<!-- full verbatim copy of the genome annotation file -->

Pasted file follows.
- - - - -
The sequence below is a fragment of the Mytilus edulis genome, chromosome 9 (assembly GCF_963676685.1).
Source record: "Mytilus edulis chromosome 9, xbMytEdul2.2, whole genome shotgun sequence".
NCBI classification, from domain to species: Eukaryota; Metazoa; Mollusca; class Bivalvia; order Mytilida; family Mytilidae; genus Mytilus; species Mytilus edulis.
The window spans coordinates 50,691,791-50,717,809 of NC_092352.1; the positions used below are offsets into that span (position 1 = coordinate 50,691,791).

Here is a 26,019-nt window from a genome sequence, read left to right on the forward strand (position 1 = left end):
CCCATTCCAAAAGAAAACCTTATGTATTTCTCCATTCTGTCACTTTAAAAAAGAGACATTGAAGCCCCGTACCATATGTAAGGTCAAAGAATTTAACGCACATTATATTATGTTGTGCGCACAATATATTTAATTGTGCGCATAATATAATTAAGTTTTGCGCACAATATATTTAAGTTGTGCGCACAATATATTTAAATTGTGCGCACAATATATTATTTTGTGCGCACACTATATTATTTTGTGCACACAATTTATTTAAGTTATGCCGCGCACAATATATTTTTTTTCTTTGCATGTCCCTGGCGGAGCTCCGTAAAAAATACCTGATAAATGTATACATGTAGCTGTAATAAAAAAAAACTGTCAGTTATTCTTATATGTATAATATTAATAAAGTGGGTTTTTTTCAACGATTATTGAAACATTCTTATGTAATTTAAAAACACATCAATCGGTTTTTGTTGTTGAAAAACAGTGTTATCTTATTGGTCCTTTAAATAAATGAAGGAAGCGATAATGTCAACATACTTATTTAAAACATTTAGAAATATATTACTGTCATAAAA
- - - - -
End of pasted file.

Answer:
The sequence below is a fragment of the Mytilus edulis genome, chromosome 9 (assembly GCF_963676685.1).
Source record: "Mytilus edulis chromosome 9, xbMytEdul2.2, whole genome shotgun sequence".
NCBI classification, from domain to species: Eukaryota; Metazoa; Mollusca; class Bivalvia; order Mytilida; family Mytilidae; genus Mytilus; species Mytilus edulis.
The window spans coordinates 50,691,791-50,717,809 of NC_092352.1; the positions used below are offsets into that span (position 1 = coordinate 50,691,791).

Here is a 26,019-nt window from a genome sequence, read left to right on the forward strand (position 1 = left end):
CCCATTCCAAAAGAAAACCTTATGTATTTCTCCATTCTGTCACTTTAAAAAAGAGACATTGAAGCCCCGTACCATATGTAAGGTCAAAGAATTTAACGCACATTATATTATGTTGTGCGCACAATATATTTAATTGTGCGCATAATATAATTAAGTTTTGCGCACAATATATTTAAGTTGTGCGCACAATATATTTAAATTGTGCGCACAATATATTATTTTGTGCGCACACTATATTATTTTGTGCACACAATTTATTTAAGTTATGCCGCGCACAATATATTTTTTTTCTTTGCATGTCCCTGGCGGAGCTCCGTAAAAAATACCTGATAAATGTATACATGTAGCTGTAATAAAAAAAAACTGTCAGTTATTCTTATATGTATAATATTAATAAAGTGGGTTTTTTTCAACGATTATTGAAACATTCTTATGTAATTTAAAAACACATCAATCGGTTTTTGTTGTTGAAAAACAGTGTTATCTTATTGGTCCTTTAAATAAATGAAGGAAGCGATAATGTCAACATACTTATTTAAAACATTTAGAAATATATTACTGTCATAAAA